All Reviewed Products Contain Paid Links To Amazon.com
- 1 Ultimate Broadcast Bundle: Rode Procaster – Large Capsule Broadcast Quality Dynamic Microphone
- 2 Marantz Professional MPM-2000U | Studio Condenser USB Microphone with Shock Mount, USB Cable & Carry Case (USB Out)
- 3 MXL 770 Cardioid Condenser Microphone
- 4 Shure SM86-LC Cardioid Condenser Vocal Microphone
Looking For The Best Mic For Voice Overs?
Here’s a look at our favorites, including our top pick the – Ultimate Broadcast Bundle.
#1 Best Mic For Voice Overs
A voice over sounds like a simple enough task to accomplish, right? You just need something that records sound, a computer to upload the audio file, and you’re good to go. Unfortunately, you and I have both heard enough shoddy audio on YouTube videos and in our Facebook streams to know that’s not the case.
A well put-together video can be ruined by crackly, feedback-ridden audio. Your audience may not even give your creative work a chance beyond the first 10 seconds if it’s bad enough. The fact is, whether you’re dubbing voice over video, a slideshow, or recording a podcast, you need a quality microphone.
What to look for in the best mics for voiceovers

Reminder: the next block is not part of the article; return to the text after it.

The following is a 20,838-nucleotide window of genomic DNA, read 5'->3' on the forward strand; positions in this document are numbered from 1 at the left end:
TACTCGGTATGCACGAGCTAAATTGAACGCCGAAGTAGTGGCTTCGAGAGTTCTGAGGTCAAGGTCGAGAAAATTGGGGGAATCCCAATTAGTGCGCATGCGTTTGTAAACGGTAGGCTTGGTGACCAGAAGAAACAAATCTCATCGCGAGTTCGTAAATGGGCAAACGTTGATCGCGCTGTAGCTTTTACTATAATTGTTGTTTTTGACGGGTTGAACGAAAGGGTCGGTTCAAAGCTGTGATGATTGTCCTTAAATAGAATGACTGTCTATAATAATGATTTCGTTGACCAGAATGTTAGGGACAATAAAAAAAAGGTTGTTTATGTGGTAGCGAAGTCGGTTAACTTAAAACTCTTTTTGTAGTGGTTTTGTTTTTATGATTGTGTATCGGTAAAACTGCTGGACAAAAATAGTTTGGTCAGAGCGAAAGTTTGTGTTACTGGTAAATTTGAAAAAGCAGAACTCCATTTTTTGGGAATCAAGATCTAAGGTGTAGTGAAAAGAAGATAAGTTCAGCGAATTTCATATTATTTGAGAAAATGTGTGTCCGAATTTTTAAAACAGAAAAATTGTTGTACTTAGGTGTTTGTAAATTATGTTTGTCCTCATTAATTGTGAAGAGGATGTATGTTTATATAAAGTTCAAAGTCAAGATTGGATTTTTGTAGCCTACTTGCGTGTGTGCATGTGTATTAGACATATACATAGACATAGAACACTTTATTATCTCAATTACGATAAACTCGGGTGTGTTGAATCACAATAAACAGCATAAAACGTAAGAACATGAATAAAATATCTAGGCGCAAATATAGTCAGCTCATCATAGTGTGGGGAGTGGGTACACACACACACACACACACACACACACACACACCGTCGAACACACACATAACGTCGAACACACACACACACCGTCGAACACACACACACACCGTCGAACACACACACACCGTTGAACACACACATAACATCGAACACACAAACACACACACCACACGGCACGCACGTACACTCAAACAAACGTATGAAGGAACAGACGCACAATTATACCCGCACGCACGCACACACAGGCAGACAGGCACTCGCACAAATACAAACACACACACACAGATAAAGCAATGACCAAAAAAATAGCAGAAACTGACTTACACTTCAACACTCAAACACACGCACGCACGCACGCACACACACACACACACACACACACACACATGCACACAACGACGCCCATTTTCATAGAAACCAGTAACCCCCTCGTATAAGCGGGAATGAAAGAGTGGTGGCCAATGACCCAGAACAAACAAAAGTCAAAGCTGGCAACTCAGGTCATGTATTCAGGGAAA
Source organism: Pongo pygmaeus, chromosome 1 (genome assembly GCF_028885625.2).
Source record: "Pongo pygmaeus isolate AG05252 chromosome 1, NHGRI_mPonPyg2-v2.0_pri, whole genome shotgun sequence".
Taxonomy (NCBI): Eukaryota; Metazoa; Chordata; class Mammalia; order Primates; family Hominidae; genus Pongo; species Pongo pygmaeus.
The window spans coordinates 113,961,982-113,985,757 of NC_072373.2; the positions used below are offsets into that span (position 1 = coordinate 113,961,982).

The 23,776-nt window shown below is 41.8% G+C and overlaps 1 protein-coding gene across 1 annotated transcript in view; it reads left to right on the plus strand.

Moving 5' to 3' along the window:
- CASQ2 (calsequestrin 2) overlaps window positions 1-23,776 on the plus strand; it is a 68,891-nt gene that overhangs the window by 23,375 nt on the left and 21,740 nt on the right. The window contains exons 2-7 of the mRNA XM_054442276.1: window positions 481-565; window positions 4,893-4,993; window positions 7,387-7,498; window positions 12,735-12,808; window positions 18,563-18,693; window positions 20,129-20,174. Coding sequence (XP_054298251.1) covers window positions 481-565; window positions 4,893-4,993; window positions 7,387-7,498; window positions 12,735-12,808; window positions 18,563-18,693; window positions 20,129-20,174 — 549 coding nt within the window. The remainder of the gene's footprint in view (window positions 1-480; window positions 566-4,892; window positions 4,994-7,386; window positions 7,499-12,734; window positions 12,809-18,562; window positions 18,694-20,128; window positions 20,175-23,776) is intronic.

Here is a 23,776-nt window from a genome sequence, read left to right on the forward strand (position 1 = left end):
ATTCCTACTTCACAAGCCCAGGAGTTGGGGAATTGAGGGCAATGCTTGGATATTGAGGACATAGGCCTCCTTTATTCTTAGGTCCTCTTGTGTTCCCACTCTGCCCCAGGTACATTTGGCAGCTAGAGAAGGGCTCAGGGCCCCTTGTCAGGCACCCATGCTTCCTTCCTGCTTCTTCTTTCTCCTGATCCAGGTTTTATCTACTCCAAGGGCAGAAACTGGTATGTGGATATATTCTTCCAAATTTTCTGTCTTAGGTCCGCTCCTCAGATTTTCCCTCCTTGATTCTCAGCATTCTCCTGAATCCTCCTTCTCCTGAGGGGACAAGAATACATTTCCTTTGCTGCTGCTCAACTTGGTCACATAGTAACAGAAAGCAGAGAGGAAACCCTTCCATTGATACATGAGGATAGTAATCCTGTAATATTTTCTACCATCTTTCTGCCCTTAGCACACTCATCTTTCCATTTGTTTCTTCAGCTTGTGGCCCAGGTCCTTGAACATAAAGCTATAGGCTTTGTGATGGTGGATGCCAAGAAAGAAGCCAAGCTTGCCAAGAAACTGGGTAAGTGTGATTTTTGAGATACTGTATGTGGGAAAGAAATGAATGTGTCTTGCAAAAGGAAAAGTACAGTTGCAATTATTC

The fact that you’re researching this subject means you already understand the shortcomings of using your computer’s or your phone’s built-in microphone, so we’ll skip the lecture on that. Suffice it to say those are good for Skyping grandma and Facetiming mom, but not suitable for professional recording.
As you’re perusing the web for the best mics for voiceovers, here are a few things to look for:
- USB microphones – this is your go-to option for simple podcasting and entry-level voiceover work. The microphone plugs directly into your computer and is able to capture above-average sound. The microphone pulls power from your computer, and they tend to be more affordable. On the downside, they may not always produce the most consistent sound. And while it’s possible to plug multiple USB mics into a computer, using multiple USB mics can be problematic.
- Dynamic broadcast microphones – these are the microphones that you’ll typically hear in radio broadcasts, podcasts, and audio books. They produce a warm and forgiving sound, though they can lack detail in the upper registers. That can be a problem for singers, but it shouldn’t be an issue for voiceovers. You can expect these to produce better quality sound than a standard USB microphone.
- Condenser microphones – A condenser microphone can record detailed audio with lively-sounding upper frequencies. Large diaphragm condenser mics have the most natural and clear sound, and small diaphragm condenser mics usually have a brighter sound with a boost in upper registers. If you can control the room ambiance and you have a grasp on proper recording technique, this will produce the highest quality of sound recording. However, it is less forgiving than a dynamic broadcast microphone. The microphone will be more susceptible to plosive and sibilant sounds or vibration noises. That’s not a bad thing, it just means you need to know what you’re doing and control your environment in order to produce the best possible sound.
- Using a stand – generally speaking, holding the voiceover mic doesn’t produce the best results. For professional audio that is consistent and even, it’s good to have a microphone stand.